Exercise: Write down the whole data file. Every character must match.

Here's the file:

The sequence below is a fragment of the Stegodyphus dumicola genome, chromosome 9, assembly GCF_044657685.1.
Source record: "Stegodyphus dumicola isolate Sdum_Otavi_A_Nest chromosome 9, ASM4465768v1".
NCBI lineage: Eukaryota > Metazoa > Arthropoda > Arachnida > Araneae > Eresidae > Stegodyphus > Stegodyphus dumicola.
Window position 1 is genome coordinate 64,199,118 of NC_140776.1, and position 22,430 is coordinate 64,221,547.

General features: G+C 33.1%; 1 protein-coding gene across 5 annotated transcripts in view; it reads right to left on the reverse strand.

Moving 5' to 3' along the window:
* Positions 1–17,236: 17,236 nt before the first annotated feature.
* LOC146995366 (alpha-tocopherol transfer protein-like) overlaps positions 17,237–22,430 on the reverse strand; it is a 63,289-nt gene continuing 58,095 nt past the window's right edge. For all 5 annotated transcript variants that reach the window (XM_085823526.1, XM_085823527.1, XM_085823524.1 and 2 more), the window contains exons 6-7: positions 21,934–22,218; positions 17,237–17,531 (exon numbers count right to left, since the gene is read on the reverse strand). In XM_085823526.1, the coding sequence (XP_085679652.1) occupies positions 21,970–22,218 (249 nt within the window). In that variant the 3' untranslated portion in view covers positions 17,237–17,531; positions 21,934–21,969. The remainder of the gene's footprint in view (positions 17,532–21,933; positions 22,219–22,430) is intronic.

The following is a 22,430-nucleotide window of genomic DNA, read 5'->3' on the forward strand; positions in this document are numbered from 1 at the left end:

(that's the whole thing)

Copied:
The sequence below is a fragment of the Stegodyphus dumicola genome, chromosome 9, assembly GCF_044657685.1.
Source record: "Stegodyphus dumicola isolate Sdum_Otavi_A_Nest chromosome 9, ASM4465768v1".
NCBI lineage: Eukaryota > Metazoa > Arthropoda > Arachnida > Araneae > Eresidae > Stegodyphus > Stegodyphus dumicola.
Window position 1 is genome coordinate 64,199,118 of NC_140776.1, and position 22,430 is coordinate 64,221,547.

General features: G+C 33.1%; 1 protein-coding gene across 5 annotated transcripts in view; it reads right to left on the reverse strand.

Moving 5' to 3' along the window:
* Positions 1–17,236: 17,236 nt before the first annotated feature.
* LOC146995366 (alpha-tocopherol transfer protein-like) overlaps positions 17,237–22,430 on the reverse strand; it is a 63,289-nt gene continuing 58,095 nt past the window's right edge. For all 5 annotated transcript variants that reach the window (XM_085823526.1, XM_085823527.1, XM_085823524.1 and 2 more), the window contains exons 6-7: positions 21,934–22,218; positions 17,237–17,531 (exon numbers count right to left, since the gene is read on the reverse strand). In XM_085823526.1, the coding sequence (XP_085679652.1) occupies positions 21,970–22,218 (249 nt within the window). In that variant the 3' untranslated portion in view covers positions 17,237–17,531; positions 21,934–21,969. The remainder of the gene's footprint in view (positions 17,532–21,933; positions 22,219–22,430) is intronic.

The following is a 22,430-nucleotide window of genomic DNA, read 5'->3' on the forward strand; positions in this document are numbered from 1 at the left end: